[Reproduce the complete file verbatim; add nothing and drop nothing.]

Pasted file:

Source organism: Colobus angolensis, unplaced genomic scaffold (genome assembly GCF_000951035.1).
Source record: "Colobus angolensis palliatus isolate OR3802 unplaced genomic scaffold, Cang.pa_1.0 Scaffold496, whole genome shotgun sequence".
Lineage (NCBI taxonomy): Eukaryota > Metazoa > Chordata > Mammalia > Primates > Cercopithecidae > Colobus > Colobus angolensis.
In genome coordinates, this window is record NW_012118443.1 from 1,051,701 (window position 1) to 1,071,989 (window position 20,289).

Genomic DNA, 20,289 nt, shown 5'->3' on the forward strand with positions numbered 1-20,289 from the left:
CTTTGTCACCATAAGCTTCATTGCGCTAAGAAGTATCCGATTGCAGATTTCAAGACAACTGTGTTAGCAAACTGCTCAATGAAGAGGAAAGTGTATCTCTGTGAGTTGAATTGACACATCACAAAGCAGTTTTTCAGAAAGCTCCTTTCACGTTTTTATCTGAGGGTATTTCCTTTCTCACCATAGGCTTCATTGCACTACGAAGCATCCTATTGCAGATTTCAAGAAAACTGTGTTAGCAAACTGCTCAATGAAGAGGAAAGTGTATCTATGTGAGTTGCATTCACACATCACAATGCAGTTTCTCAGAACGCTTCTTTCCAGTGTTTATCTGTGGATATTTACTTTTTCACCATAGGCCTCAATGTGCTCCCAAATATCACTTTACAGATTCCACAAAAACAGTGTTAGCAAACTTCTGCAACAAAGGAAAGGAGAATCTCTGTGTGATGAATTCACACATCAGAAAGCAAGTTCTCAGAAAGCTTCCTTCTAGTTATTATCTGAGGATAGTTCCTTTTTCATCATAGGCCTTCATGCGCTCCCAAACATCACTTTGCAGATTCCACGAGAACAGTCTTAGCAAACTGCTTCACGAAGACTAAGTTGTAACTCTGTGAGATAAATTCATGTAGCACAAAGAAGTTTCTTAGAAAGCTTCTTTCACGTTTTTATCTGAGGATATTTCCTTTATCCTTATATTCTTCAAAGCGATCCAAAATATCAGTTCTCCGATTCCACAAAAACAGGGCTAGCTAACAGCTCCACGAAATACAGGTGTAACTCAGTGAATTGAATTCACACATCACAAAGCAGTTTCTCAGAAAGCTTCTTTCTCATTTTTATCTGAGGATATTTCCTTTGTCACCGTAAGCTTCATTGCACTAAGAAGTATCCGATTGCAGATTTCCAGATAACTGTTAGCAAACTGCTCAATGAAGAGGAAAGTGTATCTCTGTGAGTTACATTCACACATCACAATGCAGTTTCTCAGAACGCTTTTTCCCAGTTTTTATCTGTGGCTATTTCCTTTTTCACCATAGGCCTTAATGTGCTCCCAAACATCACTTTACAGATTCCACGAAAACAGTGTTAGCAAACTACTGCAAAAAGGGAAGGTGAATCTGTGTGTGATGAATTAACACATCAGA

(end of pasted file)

Source organism: Colobus angolensis, unplaced genomic scaffold (genome assembly GCF_000951035.1).
Source record: "Colobus angolensis palliatus isolate OR3802 unplaced genomic scaffold, Cang.pa_1.0 Scaffold496, whole genome shotgun sequence".
Lineage (NCBI taxonomy): Eukaryota > Metazoa > Chordata > Mammalia > Primates > Cercopithecidae > Colobus > Colobus angolensis.
In genome coordinates, this window is record NW_012118443.1 from 1,051,701 (window position 1) to 1,071,989 (window position 20,289).

Genomic DNA, 20,289 nt, shown 5'->3' on the forward strand with positions numbered 1-20,289 from the left:
CTTTGTCACCATAAGCTTCATTGCGCTAAGAAGTATCCGATTGCAGATTTCAAGACAACTGTGTTAGCAAACTGCTCAATGAAGAGGAAAGTGTATCTCTGTGAGTTGAATTGACACATCACAAAGCAGTTTTTCAGAAAGCTCCTTTCACGTTTTTATCTGAGGGTATTTCCTTTCTCACCATAGGCTTCATTGCACTACGAAGCATCCTATTGCAGATTTCAAGAAAACTGTGTTAGCAAACTGCTCAATGAAGAGGAAAGTGTATCTATGTGAGTTGCATTCACACATCACAATGCAGTTTCTCAGAACGCTTCTTTCCAGTGTTTATCTGTGGATATTTACTTTTTCACCATAGGCCTCAATGTGCTCCCAAATATCACTTTACAGATTCCACAAAAACAGTGTTAGCAAACTTCTGCAACAAAGGAAAGGAGAATCTCTGTGTGATGAATTCACACATCAGAAAGCAAGTTCTCAGAAAGCTTCCTTCTAGTTATTATCTGAGGATAGTTCCTTTTTCATCATAGGCCTTCATGCGCTCCCAAACATCACTTTGCAGATTCCACGAGAACAGTCTTAGCAAACTGCTTCACGAAGACTAAGTTGTAACTCTGTGAGATAAATTCATGTAGCACAAAGAAGTTTCTTAGAAAGCTTCTTTCACGTTTTTATCTGAGGATATTTCCTTTATCCTTATATTCTTCAAAGCGATCCAAAATATCAGTTCTCCGATTCCACAAAAACAGGGCTAGCTAACAGCTCCACGAAATACAGGTGTAACTCAGTGAATTGAATTCACACATCACAAAGCAGTTTCTCAGAAAGCTTCTTTCTCATTTTTATCTGAGGATATTTCCTTTGTCACCGTAAGCTTCATTGCACTAAGAAGTATCCGATTGCAGATTTCCAGATAACTGTTAGCAAACTGCTCAATGAAGAGGAAAGTGTATCTCTGTGAGTTACATTCACACATCACAATGCAGTTTCTCAGAACGCTTTTTCCCAGTTTTTATCTGTGGCTATTTCCTTTTTCACCATAGGCCTTAATGTGCTCCCAAACATCACTTTACAGATTCCACGAAAACAGTGTTAGCAAACTACTGCAAAAAGGGAAGGTGAATCTGTGTGTGATGAATTAACACATCAGA